AcuConsole uses a hierarchical data format for it’s database … (Tips & Tricks)

Did You Know that AcuConsole uses a hierarchical data format for it’s database. The specific format that we use is called HDF5. This has a number of implications. Here are some capabilities/characteristics that are associated with this:
1.) When a new database is created, all default parameters associated with the simulation are initialized and saved into it. This is the reason that a newly created database has a non-zero size on disk (even before the user has made any changes to it or loaded any data).
2.) All user actions/changes are saved immediately into the database (i.e. the .acs file). This means that the user should NEVER lose data (in theory, anyhow) if the code crashes, machine crashes, etc. When the save button is clicked, the current database is simply copied to the .acs.bak file. When the user exits, they have the option of not saving the changes to the database. If the user chooses not to save the changes, the .acs.bak file is moved to .acs and the uncommitted changes from the current session are not retained.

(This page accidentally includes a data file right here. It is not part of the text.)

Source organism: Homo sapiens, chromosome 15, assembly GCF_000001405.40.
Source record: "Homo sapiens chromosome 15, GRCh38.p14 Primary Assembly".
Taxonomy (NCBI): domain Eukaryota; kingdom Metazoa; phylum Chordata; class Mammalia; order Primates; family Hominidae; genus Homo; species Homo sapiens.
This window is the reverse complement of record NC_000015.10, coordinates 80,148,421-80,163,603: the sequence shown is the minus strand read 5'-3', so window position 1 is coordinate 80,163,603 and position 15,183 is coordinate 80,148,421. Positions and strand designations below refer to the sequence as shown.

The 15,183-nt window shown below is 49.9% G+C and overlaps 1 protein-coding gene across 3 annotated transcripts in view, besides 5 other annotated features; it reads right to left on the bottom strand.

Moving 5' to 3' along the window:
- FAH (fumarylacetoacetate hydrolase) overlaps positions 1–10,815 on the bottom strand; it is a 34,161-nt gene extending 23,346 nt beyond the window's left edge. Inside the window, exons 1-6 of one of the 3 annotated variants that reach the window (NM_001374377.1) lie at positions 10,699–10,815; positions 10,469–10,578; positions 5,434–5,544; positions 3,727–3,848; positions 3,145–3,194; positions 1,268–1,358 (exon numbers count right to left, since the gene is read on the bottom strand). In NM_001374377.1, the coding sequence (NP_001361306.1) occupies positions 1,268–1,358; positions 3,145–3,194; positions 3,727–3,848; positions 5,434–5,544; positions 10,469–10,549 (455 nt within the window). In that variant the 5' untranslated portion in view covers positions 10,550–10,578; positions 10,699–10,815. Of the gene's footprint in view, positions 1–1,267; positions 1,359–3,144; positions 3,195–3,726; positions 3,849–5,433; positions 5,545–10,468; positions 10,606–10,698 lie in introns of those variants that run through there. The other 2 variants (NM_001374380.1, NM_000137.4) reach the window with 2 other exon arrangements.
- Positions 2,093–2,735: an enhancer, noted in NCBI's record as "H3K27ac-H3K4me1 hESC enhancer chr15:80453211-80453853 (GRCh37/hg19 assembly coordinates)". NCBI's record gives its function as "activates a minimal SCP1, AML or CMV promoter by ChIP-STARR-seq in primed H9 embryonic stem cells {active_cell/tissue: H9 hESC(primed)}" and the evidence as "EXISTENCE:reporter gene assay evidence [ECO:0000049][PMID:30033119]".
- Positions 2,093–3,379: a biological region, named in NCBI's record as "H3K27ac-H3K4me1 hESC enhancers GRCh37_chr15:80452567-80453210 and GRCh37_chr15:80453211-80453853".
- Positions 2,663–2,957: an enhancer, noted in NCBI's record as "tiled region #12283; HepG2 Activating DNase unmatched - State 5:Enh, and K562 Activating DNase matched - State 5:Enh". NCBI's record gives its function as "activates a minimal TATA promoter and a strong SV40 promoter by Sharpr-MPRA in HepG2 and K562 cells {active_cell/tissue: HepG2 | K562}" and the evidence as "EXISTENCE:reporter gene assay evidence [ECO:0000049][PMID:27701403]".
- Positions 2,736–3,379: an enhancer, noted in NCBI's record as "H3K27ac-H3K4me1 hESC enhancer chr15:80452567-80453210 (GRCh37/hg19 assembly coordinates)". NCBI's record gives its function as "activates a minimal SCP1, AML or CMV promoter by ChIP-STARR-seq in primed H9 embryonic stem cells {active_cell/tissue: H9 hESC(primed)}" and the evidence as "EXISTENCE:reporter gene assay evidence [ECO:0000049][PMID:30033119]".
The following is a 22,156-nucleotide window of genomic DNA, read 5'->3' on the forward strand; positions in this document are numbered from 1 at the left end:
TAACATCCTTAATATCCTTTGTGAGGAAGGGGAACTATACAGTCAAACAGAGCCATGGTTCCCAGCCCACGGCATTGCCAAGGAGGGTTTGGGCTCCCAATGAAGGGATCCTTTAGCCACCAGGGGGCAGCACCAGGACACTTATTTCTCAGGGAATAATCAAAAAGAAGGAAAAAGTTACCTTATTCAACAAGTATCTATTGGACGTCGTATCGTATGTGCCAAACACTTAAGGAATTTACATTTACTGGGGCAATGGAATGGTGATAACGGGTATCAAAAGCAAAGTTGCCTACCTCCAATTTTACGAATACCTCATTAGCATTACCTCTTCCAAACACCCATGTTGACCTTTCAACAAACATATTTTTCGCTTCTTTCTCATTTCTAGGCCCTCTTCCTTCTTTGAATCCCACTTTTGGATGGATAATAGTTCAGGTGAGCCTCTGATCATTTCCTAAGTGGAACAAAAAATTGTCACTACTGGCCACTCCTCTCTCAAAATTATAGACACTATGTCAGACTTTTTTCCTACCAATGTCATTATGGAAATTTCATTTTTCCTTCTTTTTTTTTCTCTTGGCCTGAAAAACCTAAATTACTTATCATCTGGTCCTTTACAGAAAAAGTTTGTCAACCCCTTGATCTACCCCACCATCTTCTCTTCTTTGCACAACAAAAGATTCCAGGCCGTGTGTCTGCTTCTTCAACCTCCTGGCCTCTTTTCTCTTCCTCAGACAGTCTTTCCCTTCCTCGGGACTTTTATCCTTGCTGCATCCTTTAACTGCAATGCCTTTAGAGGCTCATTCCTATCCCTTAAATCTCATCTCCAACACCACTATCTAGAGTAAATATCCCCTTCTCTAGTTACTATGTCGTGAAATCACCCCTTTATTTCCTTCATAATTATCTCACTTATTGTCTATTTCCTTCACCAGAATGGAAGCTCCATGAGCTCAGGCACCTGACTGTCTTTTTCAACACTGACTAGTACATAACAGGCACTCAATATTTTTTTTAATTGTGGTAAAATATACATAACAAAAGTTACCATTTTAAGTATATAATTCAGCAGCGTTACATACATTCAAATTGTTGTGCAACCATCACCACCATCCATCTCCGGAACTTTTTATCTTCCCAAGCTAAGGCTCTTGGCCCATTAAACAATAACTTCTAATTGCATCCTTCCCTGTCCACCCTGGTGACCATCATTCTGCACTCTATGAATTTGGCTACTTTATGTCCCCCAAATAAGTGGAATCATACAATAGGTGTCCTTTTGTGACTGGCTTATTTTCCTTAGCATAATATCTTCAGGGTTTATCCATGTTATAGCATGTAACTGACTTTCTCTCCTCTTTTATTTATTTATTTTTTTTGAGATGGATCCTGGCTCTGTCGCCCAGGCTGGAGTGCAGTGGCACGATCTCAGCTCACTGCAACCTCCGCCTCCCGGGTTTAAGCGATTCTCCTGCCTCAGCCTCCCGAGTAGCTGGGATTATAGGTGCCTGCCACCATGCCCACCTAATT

3.) Every action that the user performs is saved to the database. When users create multiple meshes in the same session of AcuConsole, this can lead to large database sizes. The disk space associated with the “old” meshes can be released by toggling on the “Compress the database” option when closing a database. It is good practice to use this option. If you would like to compress the database even further, be sure that the following option is turned on: File—>Preferences–>Data Base–>Database compression option=”Gzip=1,shuf”. Note that this will slow down the time it takes to open the database initially, but greatly reduce its size on disk.

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